Scottsdale nonprofit offers hope, help to homeless families

A soccer ball sits in the outside play area of Family Promise of Greater Phoenix, a nonprofit that provides shelter and services to homeless families. (Photo By Danielle Quijada)

Roberta Mahoney Alhassasnah was “petrified” when she and her family lost their apartment a few weeks ago and became homeless.

She’d heard about homeless shelters, the unsanitary conditions, the drug users and dealers. She feared that authorities would take her 16-year-old son on grounds she was an unfit parent because she didn’t have a home.

Her husband, a hospital chef, lost his job. And Mahoney Alhassasnah, a former licensed practical nurse, has heart problems and diabetes and can’t work.

But Mahoney Alhassasnah and her family found Scottsdale-based Family Promise of Greater Phoenix, a 16-year-old nonprofit providing temporary emergency shelter and services for homeless families aiming to be self-sufficient.

A recent Department of Housing and Urban Development report stated that homelessness has fallen nearly 30 percent in Arizona since 2010, falling faster than the national average decrease during the same period.

But Ted Taylor, the director of Family Promise of Greater Phoenix, told Cronkite News these numbers don’t account for the families living in Walmart parking lots, where the cops don’t bother them, or with relatives.

Taylor said that in the six years he has worked at Family Promise, the number of families seeking emergency shelter increased about 13 percent a year. The waiting list is growing.

Unemployment is the major cause of homelessness, he said. But lack of affordable housing keeps people homeless. Taylor added that families from every background, including police officers, teachers and professional singers, have walked through the gates of Family Promise.

“It can happen to any one of us,” Taylor said.

Kids suffer most

Family Promise partners with various churches and synagogues across the Valley to provide overnight stays and meals. The homeless families spend their days at the Scottsdale Family Promise complex. The nonprofit tries to help families “get back on their feet and into stable housing and sustainable employment” within the maximum stay of 60 days, he said.

Families must undergo drug tests and background checks. The shelter forbids the use of drugs and alcohol.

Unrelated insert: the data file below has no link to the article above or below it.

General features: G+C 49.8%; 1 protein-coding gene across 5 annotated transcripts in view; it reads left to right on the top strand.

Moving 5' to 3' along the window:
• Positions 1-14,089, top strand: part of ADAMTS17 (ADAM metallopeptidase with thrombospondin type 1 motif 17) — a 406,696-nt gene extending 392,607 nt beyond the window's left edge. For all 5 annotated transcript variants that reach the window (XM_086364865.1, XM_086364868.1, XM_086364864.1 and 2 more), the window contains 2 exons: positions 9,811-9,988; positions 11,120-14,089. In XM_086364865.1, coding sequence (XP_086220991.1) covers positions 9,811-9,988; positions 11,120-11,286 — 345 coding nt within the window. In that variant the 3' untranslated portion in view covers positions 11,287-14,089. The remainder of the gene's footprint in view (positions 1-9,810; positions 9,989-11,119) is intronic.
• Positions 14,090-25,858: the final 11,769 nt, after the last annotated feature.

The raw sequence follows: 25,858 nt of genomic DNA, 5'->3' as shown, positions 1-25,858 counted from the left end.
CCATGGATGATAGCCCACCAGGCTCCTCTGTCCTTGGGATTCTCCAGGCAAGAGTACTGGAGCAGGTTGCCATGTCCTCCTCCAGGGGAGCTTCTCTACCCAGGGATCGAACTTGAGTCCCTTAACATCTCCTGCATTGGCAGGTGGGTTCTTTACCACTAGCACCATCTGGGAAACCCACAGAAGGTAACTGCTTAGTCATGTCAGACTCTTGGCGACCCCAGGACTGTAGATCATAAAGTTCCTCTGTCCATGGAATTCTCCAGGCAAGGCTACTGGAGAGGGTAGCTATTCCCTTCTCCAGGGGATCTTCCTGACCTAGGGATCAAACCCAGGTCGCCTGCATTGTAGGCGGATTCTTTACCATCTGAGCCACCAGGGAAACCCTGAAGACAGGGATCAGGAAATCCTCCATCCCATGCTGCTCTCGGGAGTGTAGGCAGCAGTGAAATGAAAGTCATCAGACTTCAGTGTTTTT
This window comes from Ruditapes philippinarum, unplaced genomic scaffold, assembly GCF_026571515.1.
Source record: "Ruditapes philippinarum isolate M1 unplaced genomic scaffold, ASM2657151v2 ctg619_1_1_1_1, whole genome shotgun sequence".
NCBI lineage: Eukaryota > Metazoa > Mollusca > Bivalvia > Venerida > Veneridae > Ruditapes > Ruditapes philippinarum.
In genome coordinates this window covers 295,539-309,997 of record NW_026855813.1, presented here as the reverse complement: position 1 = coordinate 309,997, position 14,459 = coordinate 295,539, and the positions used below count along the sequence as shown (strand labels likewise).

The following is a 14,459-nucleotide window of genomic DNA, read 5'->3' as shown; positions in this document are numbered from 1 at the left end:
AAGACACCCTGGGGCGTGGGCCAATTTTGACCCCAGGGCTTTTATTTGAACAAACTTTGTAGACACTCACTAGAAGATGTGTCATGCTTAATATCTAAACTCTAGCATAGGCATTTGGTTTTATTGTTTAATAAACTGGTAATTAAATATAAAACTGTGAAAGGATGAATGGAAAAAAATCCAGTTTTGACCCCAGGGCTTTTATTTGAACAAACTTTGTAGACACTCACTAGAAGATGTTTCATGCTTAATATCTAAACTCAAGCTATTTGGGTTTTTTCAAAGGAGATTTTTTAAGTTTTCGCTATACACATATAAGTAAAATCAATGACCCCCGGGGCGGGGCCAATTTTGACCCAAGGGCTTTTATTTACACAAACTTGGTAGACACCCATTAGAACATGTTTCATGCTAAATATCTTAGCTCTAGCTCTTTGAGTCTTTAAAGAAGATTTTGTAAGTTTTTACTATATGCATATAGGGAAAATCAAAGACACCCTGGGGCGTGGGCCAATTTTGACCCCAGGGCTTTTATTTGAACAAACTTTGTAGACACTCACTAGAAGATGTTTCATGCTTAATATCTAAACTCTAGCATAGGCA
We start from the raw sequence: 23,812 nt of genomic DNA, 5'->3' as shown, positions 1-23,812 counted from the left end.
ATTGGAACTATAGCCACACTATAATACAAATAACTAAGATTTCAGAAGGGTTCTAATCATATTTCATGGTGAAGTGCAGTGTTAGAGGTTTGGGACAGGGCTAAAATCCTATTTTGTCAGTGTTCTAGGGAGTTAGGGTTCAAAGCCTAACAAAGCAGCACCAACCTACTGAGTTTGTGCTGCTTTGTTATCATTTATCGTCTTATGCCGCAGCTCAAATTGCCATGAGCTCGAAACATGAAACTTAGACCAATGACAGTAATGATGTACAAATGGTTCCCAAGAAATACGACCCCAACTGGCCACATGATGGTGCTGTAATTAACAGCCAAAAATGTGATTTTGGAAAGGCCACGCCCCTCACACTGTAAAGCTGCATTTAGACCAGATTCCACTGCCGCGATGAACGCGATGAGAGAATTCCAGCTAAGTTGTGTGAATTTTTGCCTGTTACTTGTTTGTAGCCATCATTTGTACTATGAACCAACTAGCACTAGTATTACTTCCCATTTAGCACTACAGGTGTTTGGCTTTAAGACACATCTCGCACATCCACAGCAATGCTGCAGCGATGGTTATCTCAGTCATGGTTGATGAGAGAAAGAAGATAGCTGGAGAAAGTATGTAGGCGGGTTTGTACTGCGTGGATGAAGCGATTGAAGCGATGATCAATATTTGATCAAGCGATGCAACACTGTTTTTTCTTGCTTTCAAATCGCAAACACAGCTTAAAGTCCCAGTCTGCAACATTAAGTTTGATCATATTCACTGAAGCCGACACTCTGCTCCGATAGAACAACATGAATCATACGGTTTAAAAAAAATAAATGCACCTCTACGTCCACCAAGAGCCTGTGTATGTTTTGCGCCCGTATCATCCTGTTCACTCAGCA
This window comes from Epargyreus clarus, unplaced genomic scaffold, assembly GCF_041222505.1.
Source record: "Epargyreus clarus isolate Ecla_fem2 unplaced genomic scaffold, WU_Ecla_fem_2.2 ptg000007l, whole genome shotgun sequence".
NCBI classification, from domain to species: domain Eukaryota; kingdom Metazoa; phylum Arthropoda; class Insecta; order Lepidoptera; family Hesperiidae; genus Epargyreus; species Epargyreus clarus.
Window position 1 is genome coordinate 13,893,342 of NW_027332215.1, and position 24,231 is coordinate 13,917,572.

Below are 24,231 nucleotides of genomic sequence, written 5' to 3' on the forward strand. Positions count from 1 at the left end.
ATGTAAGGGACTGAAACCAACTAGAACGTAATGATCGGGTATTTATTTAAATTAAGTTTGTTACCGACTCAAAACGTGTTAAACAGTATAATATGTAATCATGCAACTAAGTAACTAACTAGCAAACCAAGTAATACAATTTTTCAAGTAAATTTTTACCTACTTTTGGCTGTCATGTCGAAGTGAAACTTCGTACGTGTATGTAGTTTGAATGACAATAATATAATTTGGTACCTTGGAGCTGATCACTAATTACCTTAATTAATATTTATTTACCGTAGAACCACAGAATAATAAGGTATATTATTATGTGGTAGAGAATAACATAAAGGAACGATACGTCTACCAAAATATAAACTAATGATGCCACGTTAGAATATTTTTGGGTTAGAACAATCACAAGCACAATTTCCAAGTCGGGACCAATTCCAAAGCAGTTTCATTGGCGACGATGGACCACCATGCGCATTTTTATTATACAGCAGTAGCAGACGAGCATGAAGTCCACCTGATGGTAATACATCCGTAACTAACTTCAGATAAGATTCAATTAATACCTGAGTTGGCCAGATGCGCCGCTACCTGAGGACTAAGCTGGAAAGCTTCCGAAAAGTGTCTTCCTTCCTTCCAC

Taylor said Family Promise points parents toward job opportunities, connects families with affordable housing, and provides counseling services for families adjusting to homelessness. It also offers counseling services to homeless kids and makes sure they attend school.

“Most families want to get to work and back in their own housing,” Taylor said.

About 84 percent of the people who get services are single mothers who have two to three children under age 10, Taylor said. Children are the most affected by homelessness, he noted, and t hey make up about 64 percent of the center’s clients.

According to Taylor, homeless kids are almost three times more likely to have mental health issues as non-homeless children.

One third of children will be taken away from their families by authorities, Taylor said, because their parents are viewed as unfit.

‘The moon and the stars’

Mahoney Alhassasnah said being at the shelter means “everything” to her – it means she can keep her son, her family can keep their two dogs and her husband has resources to find employment. The shelter enrolled the family in a Scottsdale high school, and they now have a roof over their heads as they work toward living on their own.

As long as families are willing to follow the shelter’s instructions, she said, shelter staff “will go to the moon and stars for you.”

Family Promise also allows pets to be kept on the complex through a recently added program sponsored by PetSmart, in an effort to keep all family members together, including dogs, cats and even turtles.

Mahoney Alhassasnah said this was huge for her son, whose two dogs are like his brothers.

The shelter, she said, allows her and her family to stay together and feel like they’re contributing to their own success.

“They make you feel like you’re not a worthless person,” she said.

Editor’s Note: Danielle Quijada and Andres Guerra Luz are student reporters at the Walter Cronkite School of Journalism and Mass Communication.

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